Summer 1984 • Vol. VI No. 3 Voices in American PoetryJuly 1, 1984 |

Chekhov on the Way to Singapore

This kind of fear is not new to me.One night on the inland trip, I woke to a breeze of dust and mosquitoes.The moon, liquid and turquois, reflected on the surface of Lake Baikal, lit the tall grass along the paths the reindeer sleighs cut into the woods.I had heard such paths into the forest, when overgrown at the end of spring, might lead to an illegal still or the encampment of escaped convicts.I searched for a long while in my bag for a pocketknife I swore I had packed until I was tired again and slept.Tonight it is easy to imagine how dark the sea gets beneath the ship and how carefully a weight might drift to the soft silt and sediment.I have to use a handkerchief all the time now; my cough has begun.In the evenings I feel feverish.I must, again, look after myself.We have buried two bodies at sea.When you see a corpse, sewn in canvas,hurtled with a slow somersaultinto the water behind the stern,and when you remember just how deepthe water grows beneath the ship,you begin to fee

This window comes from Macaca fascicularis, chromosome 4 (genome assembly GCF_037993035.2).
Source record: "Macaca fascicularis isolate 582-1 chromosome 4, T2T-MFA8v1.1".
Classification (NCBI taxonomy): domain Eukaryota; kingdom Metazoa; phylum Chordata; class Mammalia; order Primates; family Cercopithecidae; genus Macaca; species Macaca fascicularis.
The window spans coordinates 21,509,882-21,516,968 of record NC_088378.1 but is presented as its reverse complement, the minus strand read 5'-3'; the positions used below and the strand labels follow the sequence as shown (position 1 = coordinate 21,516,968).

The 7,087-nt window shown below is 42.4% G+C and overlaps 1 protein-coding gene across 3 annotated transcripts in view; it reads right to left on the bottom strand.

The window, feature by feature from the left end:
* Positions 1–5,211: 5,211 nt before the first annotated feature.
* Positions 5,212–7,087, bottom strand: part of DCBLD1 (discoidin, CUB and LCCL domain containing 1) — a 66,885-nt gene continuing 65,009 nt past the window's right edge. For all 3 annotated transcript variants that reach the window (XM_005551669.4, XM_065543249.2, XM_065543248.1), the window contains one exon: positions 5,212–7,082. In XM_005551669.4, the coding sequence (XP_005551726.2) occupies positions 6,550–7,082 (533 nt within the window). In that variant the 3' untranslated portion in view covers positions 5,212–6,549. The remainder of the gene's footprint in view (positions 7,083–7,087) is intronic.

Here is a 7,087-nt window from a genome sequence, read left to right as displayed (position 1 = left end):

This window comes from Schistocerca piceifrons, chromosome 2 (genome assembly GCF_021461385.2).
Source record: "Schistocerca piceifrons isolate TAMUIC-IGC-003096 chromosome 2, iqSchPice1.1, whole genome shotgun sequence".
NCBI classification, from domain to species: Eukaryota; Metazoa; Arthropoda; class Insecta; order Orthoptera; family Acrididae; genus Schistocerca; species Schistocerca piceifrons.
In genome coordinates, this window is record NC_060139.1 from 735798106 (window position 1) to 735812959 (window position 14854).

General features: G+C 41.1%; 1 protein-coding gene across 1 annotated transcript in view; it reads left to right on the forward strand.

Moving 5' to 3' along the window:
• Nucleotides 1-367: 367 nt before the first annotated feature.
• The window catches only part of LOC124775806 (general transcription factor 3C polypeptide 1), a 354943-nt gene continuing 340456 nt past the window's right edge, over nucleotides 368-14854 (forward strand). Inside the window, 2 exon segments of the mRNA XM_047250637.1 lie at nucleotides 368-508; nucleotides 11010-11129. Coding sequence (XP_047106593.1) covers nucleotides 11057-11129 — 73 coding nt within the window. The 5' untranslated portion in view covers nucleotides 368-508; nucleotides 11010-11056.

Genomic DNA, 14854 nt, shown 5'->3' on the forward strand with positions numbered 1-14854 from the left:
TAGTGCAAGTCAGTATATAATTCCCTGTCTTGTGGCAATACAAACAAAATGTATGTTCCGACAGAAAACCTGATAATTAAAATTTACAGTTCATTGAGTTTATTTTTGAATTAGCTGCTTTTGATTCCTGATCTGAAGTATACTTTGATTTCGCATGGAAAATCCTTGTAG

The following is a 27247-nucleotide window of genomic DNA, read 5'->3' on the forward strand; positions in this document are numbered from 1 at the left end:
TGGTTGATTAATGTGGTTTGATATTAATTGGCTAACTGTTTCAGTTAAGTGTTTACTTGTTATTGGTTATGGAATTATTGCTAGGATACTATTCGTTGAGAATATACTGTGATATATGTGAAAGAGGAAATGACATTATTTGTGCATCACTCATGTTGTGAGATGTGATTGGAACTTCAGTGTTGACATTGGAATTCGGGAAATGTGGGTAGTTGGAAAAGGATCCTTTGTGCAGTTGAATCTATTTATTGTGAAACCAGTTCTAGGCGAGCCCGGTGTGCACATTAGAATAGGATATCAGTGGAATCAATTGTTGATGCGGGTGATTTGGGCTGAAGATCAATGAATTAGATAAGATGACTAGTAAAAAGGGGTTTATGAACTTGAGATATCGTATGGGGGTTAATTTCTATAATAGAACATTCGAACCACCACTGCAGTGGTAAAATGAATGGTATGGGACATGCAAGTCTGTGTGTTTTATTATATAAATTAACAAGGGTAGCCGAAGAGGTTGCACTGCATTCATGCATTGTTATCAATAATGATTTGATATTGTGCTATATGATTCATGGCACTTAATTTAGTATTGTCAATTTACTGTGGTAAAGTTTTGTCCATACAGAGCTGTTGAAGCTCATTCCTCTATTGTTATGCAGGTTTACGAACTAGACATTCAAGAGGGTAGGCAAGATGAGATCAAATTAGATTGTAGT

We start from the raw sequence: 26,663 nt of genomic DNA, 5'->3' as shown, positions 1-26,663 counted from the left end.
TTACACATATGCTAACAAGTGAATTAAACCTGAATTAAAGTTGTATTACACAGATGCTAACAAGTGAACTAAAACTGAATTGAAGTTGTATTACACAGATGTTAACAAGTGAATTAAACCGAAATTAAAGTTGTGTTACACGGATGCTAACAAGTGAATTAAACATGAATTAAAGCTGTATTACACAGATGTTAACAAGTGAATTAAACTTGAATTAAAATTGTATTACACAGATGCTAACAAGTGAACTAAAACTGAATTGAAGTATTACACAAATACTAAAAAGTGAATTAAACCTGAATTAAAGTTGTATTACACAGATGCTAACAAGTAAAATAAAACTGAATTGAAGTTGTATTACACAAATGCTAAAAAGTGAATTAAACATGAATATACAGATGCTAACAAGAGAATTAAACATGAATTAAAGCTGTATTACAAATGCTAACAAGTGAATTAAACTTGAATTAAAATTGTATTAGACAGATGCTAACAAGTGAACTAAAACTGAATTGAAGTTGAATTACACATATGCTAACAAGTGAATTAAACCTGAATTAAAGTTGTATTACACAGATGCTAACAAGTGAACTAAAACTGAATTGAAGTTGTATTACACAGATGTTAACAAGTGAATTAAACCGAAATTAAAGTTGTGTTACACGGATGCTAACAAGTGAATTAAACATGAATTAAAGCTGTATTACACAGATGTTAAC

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Eric Pankey is the author of many collections of poetry, most recently Not Yet Transfigured (Orison Books, 2021). A chapbook called The Future Perfect: A Fugue is forthcoming from Tupelo Press. Pankey is the Heritage Chair in Writing at George Mason University.

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By Eric Pankey

This kind of fear is not new to me.One night on the inland trip, I woke to a breeze of dust and mosquitoes.The moon, liquid and turquois, reflected on the […]

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